"That's possible," McNamee answered.
"If you did tell him ... would that be a lie?" Hardin asked.
"Yes, it would," said McNamee, who testified this week that he injected Clemens about eight to 10 times during Clemens' 1998 season with the Toronto Blue Jays.
McNamee again maintained that he had minimized the number of shots to try to help out Clemens.
"I wanted to make it not look like he was a bigger steroids user than he was. ... I never lied about the usage, just amounts," he said.
There were several similar exchanges. Hardin also displayed a calendar to show that a 1998 pool party at former slugger Jose Canseco's house was on a Tuesday; McNamee has always remembered it taking place on a Saturday. McNamee then went back and forth trying to place the date he gave Clemens' wife an HGH shot at the Clemens' home in Texas — switching from the 2003-04 offseason to the 2002-03 offseason.
"I could be confused," McNamee said. "I'm getting handed a lot of dates."
But it's an open question whether the lawyer's scattershot approach — leapfrogging from topic to topic with complex questions that evoke frequent objections from the government — will pay dividends with the jury. A serious trial that could end up sending one of baseball's all-time greats to prison was peppered with exchanges Thursday that sounded more like a situation comedy.
There was one exchange in which Hardin wanted to know why McNamee didn't tip off Clemens after being contacted by federal authorities. McNamee said Clemens never asked.
Hardin: "How could he ask if he didn't know?"
McNamee: "How could I answer if he didn't ask?"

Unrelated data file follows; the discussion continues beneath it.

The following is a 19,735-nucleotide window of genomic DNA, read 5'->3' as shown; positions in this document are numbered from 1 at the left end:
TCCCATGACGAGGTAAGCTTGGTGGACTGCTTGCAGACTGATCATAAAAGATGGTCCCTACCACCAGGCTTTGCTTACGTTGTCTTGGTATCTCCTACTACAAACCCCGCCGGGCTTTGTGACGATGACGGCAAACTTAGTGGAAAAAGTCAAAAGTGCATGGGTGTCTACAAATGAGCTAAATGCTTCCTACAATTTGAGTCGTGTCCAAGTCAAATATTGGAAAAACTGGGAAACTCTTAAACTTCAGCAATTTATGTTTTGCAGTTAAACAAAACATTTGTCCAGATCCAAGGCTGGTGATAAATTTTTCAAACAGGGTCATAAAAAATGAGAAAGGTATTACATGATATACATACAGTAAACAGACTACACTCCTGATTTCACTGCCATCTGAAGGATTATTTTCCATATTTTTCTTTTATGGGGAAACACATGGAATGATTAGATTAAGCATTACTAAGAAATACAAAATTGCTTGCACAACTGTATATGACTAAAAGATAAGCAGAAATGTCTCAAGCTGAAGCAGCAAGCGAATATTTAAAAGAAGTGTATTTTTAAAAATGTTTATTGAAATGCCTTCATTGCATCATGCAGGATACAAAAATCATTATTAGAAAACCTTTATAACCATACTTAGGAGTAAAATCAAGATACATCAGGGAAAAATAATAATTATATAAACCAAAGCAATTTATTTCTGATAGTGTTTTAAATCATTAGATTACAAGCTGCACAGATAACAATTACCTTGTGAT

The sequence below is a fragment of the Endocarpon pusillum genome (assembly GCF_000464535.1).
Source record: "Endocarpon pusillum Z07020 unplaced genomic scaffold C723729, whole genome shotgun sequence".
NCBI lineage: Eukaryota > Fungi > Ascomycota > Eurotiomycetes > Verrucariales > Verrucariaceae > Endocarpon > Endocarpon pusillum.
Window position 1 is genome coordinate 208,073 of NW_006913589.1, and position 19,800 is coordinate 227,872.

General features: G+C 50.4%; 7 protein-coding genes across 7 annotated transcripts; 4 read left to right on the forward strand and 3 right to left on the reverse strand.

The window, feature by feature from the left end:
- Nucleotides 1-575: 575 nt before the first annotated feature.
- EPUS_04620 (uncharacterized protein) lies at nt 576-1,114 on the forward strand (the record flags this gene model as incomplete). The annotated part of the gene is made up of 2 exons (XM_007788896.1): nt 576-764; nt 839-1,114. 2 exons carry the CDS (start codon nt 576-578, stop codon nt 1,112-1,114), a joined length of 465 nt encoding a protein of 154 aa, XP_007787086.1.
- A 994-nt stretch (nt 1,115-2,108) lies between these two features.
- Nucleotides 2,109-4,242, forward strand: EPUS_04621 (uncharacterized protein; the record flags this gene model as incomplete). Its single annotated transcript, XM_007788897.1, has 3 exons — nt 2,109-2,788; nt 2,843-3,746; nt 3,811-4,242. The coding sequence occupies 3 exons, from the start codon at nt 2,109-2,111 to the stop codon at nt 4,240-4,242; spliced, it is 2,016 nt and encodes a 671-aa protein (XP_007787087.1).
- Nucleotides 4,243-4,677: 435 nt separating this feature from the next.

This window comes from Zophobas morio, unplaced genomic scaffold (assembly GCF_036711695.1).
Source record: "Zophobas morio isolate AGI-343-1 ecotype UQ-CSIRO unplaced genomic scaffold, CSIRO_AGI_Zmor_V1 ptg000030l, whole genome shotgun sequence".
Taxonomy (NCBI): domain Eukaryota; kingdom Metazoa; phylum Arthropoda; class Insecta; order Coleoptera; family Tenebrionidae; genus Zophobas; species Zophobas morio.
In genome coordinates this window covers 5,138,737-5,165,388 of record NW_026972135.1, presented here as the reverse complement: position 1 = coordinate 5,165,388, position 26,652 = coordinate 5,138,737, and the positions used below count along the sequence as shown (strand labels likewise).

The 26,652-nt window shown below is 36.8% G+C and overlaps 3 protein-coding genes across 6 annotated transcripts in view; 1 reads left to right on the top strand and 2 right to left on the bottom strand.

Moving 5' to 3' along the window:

Hardin: "You're serious?"
At another point, when Hardin was switching topics at a fast and furious pace, McNamee turned his palms up and said: "You're going from articles to emails — I'm trying to keep up, man."
Later, as Hardin was trying to pin another lie on him, McNamee responded: "I'm having a problem with the 'lie' thing."
Then, when explaining why he decided to cooperate with federal authorities, McNamee said: "They would have had an opportunity to lock me up for lying." But Hardin mistook McNamee's thick New York accent, thinking McNamee said "life" instead of "lying." Hardin started to make a big deal of the comment until McNamee corrected him.
The sputtering pace of the trial, now in its fifth week, is taking a noticeable toll on the jury. Two members of the panel already have been dismissed for sleeping, leaving 12 jurors and two alternates. Walton emerged from a morning break and said they've been asking again how long the trial will last.
Walton sounded incredulous when the government responded that it had 14 more witnesses to call, which would bring its total to 26. The judge then told the jury that he expects the trial to last through at least June 8.
With the jury out of earshot, the judge said "someone's going to pay the price" for the slow pace, but Walton said he couldn't tell which side it would be. Then he segued into a critique of Hardin's all-over-the-place questioning.
"It's confusing everybody," Walton said, "but I don't think it's making much of a point."